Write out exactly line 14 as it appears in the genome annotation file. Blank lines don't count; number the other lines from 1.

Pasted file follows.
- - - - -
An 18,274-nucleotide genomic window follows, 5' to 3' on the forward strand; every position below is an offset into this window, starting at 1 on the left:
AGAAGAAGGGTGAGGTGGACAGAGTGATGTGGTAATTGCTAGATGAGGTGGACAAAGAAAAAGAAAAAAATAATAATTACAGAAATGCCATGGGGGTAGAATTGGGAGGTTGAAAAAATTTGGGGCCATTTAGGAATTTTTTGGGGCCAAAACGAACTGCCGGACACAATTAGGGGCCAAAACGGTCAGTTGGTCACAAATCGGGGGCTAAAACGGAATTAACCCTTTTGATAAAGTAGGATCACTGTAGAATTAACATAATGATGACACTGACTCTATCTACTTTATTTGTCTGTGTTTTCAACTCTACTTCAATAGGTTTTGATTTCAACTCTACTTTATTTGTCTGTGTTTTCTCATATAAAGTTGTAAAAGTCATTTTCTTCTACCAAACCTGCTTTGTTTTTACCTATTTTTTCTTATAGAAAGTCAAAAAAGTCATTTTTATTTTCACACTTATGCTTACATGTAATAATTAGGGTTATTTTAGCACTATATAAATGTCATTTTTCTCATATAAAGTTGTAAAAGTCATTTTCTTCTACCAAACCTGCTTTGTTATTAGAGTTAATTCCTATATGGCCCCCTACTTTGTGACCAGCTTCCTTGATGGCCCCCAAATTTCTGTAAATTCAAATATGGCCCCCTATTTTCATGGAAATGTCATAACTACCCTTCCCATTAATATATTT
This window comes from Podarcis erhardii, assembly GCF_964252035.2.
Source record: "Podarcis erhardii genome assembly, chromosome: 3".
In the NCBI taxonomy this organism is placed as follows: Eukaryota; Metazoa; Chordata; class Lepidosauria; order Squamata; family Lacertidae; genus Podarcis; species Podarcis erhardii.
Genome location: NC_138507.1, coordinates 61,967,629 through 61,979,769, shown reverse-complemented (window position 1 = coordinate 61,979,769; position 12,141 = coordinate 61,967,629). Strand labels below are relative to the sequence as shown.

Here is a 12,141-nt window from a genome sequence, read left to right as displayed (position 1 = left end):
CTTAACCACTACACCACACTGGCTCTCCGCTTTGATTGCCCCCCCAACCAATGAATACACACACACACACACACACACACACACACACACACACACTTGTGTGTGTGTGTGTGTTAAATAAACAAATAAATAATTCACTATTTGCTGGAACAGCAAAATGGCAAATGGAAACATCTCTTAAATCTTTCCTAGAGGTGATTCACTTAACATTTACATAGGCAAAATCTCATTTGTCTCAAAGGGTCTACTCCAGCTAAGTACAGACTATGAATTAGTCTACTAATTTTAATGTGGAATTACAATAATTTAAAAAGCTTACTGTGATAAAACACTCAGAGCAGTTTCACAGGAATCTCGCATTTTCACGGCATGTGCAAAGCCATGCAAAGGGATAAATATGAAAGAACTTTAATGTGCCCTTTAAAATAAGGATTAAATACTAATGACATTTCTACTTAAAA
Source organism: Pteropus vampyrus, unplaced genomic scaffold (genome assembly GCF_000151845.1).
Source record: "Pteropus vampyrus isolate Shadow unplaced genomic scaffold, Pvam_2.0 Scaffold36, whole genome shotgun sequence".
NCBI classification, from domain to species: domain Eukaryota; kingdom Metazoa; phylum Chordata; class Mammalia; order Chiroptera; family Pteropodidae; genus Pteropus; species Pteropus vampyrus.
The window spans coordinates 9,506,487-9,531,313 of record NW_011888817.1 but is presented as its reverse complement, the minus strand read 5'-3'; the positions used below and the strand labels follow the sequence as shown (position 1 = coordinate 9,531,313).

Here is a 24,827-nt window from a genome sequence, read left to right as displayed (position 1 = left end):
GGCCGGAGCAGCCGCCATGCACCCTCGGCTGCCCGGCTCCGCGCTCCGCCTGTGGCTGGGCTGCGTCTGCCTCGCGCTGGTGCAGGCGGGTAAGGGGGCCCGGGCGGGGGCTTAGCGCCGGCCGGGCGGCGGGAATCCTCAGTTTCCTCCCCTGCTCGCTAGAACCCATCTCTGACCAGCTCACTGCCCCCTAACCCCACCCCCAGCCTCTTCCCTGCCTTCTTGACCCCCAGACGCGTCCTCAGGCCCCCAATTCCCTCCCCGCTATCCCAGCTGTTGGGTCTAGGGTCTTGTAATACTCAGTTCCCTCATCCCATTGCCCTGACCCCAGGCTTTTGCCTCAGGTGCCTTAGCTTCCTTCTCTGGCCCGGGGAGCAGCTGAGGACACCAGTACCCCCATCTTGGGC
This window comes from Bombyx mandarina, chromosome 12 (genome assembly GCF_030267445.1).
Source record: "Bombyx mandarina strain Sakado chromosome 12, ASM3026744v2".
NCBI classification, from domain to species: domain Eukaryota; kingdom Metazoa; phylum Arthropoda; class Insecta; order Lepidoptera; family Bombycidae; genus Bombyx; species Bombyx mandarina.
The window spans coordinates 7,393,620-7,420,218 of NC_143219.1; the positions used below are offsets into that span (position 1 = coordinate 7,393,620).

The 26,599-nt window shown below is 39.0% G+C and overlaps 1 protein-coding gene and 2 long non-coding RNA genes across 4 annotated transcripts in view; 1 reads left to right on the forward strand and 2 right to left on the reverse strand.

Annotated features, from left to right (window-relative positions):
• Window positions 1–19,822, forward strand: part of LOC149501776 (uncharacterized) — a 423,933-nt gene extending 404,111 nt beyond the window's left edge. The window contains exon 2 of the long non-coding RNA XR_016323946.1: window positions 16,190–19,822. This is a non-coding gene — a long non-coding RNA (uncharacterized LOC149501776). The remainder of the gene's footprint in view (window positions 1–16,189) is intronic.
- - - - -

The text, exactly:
GGCCGGAGCAGCCGCCATGCACCCTCGGCTGCCCGGCTCCGCGCTCCGCCTGTGGCTGGGCTGCGTCTGCCTCGCGCTGGTGCAGGCGGGTAAGGGGGCCCGGGCGGGGGCTTAGCGCCGGCCGGGCGGCGGGAATCCTCAGTTTCCTCCCCTGCTCGCTAGAACCCATCTCTGACCAGCTCACTGCCCCCTAACCCCACCCCCAGCCTCTTCCCTGCCTTCTTGACCCCCAGACGCGTCCTCAGGCCCCCAATTCCCTCCCCGCTATCCCAGCTGTTGGGTCTAGGGTCTTGTAATACTCAGTTCCCTCATCCCATTGCCCTGACCCCAGGCTTTTGCCTCAGGTGCCTTAGCTTCCTTCTCTGGCCCGGGGAGCAGCTGAGGACACCAGTACCCCCATCTTGGGC